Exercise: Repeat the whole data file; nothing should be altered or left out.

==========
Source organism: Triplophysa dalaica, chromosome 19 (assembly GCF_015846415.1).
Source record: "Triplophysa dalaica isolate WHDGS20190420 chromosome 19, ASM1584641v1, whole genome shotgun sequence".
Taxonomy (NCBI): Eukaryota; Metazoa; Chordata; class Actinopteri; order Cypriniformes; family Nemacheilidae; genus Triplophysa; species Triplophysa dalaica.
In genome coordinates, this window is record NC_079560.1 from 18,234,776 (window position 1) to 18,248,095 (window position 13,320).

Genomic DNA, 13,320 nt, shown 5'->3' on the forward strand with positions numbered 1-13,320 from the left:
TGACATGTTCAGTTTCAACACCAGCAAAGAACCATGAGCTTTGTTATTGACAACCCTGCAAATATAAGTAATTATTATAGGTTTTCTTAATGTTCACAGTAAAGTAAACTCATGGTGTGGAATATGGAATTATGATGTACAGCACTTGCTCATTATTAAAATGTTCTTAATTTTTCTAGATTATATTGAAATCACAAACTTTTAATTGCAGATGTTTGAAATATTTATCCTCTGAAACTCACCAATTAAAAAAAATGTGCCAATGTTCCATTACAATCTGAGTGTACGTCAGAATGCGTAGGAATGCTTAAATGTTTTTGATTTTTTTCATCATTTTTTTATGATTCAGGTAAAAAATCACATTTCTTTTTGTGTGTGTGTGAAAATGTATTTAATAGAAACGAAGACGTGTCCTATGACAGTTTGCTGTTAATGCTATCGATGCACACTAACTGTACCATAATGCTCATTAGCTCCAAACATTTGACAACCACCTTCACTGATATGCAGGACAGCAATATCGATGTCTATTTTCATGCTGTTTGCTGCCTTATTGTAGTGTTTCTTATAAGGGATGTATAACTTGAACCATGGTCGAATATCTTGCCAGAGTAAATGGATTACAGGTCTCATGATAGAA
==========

Source organism: Triplophysa dalaica, chromosome 19 (assembly GCF_015846415.1).
Source record: "Triplophysa dalaica isolate WHDGS20190420 chromosome 19, ASM1584641v1, whole genome shotgun sequence".
Taxonomy (NCBI): Eukaryota; Metazoa; Chordata; class Actinopteri; order Cypriniformes; family Nemacheilidae; genus Triplophysa; species Triplophysa dalaica.
In genome coordinates, this window is record NC_079560.1 from 18,234,776 (window position 1) to 18,248,095 (window position 13,320).

Genomic DNA, 13,320 nt, shown 5'->3' on the forward strand with positions numbered 1-13,320 from the left:
TGACATGTTCAGTTTCAACACCAGCAAAGAACCATGAGCTTTGTTATTGACAACCCTGCAAATATAAGTAATTATTATAGGTTTTCTTAATGTTCACAGTAAAGTAAACTCATGGTGTGGAATATGGAATTATGATGTACAGCACTTGCTCATTATTAAAATGTTCTTAATTTTTCTAGATTATATTGAAATCACAAACTTTTAATTGCAGATGTTTGAAATATTTATCCTCTGAAACTCACCAATTAAAAAAAATGTGCCAATGTTCCATTACAATCTGAGTGTACGTCAGAATGCGTAGGAATGCTTAAATGTTTTTGATTTTTTTCATCATTTTTTTATGATTCAGGTAAAAAATCACATTTCTTTTTGTGTGTGTGTGAAAATGTATTTAATAGAAACGAAGACGTGTCCTATGACAGTTTGCTGTTAATGCTATCGATGCACACTAACTGTACCATAATGCTCATTAGCTCCAAACATTTGACAACCACCTTCACTGATATGCAGGACAGCAATATCGATGTCTATTTTCATGCTGTTTGCTGCCTTATTGTAGTGTTTCTTATAAGGGATGTATAACTTGAACCATGGTCGAATATCTTGCCAGAGTAAATGGATTACAGGTCTCATGATAGAA